Return to Articles


June 4 - September 10, 2005, at Spencer John Helfen Fine Arts, Beverly Hills

by Kathy Zimmerer

One of the largest exhibitions ever assembled of California Women Modernists, “Independent Spirits: Women Painters of the American West, 1890-1945,” at the Autry Museum of the American West and the magnificent retrospective, “Agnes Pelton, Poet of Nature”, at the Pepperdine University’s Weisman Museum were startling and seminal events, revealing the richness and beauty of works by women artists who worked for decades in relative obscurity.

Lillian May Miller, “Orange Sailed Junk
of the Han,” 1920, woodblock print.

Mabel Alvarez, "Reverie,"
1925, oil on canvas.

Now another opportunity to explore the fascinating art of these pioneering modernists is on display with “California Women Modernists: At the Forefront of American Modernism.” It is a thoughtful selection of over 30 artists from the 1920s, ‘30s and ‘40s that range from well-known local stars such as Helen Lundeberg and Agnes Pelton to more rarified artists such as Claire Van Scoy. Unusual gems such as the luminous Japanese woodblock print, “Orange Sailed Junk of the Han” (1920) by Lilian May Miller, in which the Japanese boat is bisected by a more intensely hued foreground tree, is just one of the highlights of this exhibition of 50 works of art, mostly oil paintings, but also temperas, watercolors, graphite drawings, woodblock prints, lithographs and sculpture.

Permeated with the Regionalist, Surrealist and abstract styles of the time, the exhibition reveals how each woman created her own unique vision. Nadine Overpack’s lush figurative painting, “La Dame a la Plume Rouge” (1939) is a study in expressionistic brushwork and deep, vibrant colors reminiscent of the Ashcan painters. Another well known figurative painter, Mabel Alvarez, is represented by four incandescent works, including a marvelous ceramic “Madonna and Child” (1935), an incisive, luminous portrait of a woman in lemon yellow titled “Reverie” (1925), and a symbolist painting in lush hues, “(Untitled) Adoration” (ca. 1925).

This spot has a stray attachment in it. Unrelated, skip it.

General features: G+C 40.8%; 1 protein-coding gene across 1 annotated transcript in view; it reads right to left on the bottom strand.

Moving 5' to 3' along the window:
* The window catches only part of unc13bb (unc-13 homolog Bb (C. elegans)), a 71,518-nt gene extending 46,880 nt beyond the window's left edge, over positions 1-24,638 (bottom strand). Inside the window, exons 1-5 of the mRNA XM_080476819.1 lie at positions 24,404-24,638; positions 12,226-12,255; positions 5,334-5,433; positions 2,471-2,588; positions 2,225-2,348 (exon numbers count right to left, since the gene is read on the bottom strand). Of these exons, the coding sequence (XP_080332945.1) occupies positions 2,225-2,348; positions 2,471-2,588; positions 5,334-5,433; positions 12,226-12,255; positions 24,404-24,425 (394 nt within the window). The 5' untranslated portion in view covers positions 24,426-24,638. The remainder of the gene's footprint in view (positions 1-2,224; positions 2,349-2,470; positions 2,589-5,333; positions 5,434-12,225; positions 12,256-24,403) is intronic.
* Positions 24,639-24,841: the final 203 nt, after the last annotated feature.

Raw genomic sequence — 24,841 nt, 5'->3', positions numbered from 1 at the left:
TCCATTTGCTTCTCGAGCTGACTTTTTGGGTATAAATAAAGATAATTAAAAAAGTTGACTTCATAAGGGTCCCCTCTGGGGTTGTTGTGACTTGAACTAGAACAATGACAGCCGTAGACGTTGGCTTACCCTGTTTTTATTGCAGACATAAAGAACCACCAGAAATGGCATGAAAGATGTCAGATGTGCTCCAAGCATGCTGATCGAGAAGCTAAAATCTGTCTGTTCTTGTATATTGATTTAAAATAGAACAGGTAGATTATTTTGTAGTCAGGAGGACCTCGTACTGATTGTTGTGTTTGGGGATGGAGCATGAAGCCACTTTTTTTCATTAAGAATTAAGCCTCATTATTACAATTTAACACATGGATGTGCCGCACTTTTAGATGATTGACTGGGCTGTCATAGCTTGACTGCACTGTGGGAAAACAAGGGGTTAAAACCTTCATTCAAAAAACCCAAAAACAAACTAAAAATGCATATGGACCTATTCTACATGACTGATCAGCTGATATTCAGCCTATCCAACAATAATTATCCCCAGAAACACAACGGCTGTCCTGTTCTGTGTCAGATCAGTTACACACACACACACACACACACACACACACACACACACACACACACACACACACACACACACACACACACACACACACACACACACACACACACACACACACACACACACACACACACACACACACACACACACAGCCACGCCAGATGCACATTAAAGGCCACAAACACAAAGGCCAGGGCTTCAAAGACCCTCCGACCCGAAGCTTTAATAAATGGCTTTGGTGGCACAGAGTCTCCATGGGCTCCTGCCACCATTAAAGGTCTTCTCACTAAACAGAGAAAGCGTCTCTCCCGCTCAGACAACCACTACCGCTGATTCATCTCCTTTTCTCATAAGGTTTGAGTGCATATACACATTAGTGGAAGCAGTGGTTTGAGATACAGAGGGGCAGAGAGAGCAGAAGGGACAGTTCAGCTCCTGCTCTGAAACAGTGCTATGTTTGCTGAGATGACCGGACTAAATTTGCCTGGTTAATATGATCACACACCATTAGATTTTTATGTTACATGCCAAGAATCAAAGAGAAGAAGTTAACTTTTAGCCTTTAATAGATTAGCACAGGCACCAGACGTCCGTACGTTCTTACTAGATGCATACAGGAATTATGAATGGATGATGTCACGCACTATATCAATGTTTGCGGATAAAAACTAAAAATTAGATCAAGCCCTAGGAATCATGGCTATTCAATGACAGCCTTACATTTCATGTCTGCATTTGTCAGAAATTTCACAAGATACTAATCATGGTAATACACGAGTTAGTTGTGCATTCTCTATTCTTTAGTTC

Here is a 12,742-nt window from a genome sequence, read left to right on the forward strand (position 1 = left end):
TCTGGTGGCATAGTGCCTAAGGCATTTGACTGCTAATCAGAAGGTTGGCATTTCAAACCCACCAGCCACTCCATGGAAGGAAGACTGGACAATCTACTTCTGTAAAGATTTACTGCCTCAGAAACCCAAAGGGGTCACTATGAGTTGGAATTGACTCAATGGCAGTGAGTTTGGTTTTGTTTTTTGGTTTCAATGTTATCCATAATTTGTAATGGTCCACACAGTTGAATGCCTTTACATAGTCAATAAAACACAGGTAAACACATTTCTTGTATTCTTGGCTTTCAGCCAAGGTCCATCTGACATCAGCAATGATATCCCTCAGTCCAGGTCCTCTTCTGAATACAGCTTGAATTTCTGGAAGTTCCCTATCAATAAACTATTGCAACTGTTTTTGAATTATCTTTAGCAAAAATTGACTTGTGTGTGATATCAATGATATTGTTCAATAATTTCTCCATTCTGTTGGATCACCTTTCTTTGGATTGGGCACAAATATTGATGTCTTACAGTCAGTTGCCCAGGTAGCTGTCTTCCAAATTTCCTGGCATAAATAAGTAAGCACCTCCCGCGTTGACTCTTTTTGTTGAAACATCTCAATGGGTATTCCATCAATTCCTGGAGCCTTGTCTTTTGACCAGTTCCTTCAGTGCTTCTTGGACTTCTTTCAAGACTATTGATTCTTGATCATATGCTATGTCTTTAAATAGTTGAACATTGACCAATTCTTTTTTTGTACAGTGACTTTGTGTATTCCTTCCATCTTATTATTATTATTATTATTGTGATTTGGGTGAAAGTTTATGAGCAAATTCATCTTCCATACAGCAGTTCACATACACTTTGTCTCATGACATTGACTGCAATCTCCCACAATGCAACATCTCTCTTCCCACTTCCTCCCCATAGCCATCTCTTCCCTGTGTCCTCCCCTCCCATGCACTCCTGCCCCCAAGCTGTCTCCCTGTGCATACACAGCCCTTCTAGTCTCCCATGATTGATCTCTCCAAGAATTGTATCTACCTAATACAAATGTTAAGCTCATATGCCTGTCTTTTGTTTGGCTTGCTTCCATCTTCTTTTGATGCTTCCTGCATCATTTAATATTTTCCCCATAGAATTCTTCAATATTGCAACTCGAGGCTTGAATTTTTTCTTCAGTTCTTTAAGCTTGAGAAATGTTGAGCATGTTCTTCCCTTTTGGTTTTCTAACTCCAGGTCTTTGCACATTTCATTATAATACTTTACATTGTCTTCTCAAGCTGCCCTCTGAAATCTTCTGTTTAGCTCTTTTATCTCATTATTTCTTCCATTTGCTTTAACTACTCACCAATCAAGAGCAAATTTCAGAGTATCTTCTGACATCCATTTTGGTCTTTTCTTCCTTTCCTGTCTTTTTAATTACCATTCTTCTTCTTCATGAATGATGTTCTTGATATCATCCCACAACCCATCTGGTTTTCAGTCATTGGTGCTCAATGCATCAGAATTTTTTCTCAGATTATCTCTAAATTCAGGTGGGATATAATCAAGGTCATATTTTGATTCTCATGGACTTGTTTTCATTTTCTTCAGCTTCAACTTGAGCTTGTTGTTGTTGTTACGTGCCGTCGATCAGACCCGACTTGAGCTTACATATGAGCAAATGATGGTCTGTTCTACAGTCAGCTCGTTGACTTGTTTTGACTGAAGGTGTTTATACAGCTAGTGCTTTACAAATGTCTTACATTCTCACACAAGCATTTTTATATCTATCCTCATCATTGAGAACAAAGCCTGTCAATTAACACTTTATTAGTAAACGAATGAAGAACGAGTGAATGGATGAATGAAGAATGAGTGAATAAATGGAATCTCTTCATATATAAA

In her stormy landscape, “School house and Graveyard, Columbia” (ca. 1945) Marion Randall Parsons evokes an overtly romantic response as trees blow wildly through a purple sky over a darkened graveyard, akin to the stylized chaos of nature in Charles Burchfield’s work. Helen Lundeberg’s barren landscape is an eerie yet poetic ode to the desert, with striated canyons marching back to the horizon, the whole framed by the rhythmic branches of a dead tree. Lundeberg manages to give the landscape a surrealist cast with a chord of absolutely desolate isolation. Another surrealist, Dorr Bothwell is represented by the exquisite “Figures in a Landscape” (1927), where monumental, primitive nudes in tangerine and royal blue reside in a dynamic, constructivist landscape. Perhaps this tropical landscape is a reflection of her exposure to Samoan culture, where she lived for a year.

Working with abstraction, Helen Clark Oldfield’s “Brown Bowl” (1937) is a beautifully cohesive still life that seamlessly knits together warm colors and geometric shapes. Her other abstraction in brilliant pinks, purples and blues, “Tabletop Abstraction” (ca. 1942) is a dynamic study in color, composition and angles. Also immersed in abstraction are Leah Hamilton and Elsie Seeds. Both use a jazzy rhythm to wed together their lively images. Hamilton’s “San Francisco Abstraction” (1946) includes a glimpse if the Bay Bridge and sailboats, while Seeds’ lines dance all over the canvas in Jitterbugs (1950).

Also fine is the shimmering spirituality of Agnes Pelton’s “Voyaging,” where luminescent chains and a golden bell hovers over a delicate tinted shell pink sky and deep green ocean. Her symbolic works speak of a great and abiding love of nature, the essence of her philosophy. Intriguing too is Claire Van Scoy’s glowing painting, “Medieval Lady” (1936), a harmonious study in green, brown and black hues enhanced by the calm presence of an almost contemporary looking woman reading her book.

Adeptly mixing styles and viewpoints, this exhibition is a welcome and superb acknowledgement of the high caliber of work created by these talented but often overlooked California Modernists.

Helen Clark Oldfield, "Brown Bowl,"
1937, oil on canvas, 22 x 18".

Claire Van Scoy, “Medieval Lady,”
1936, oil on canvas, 36 x 30”.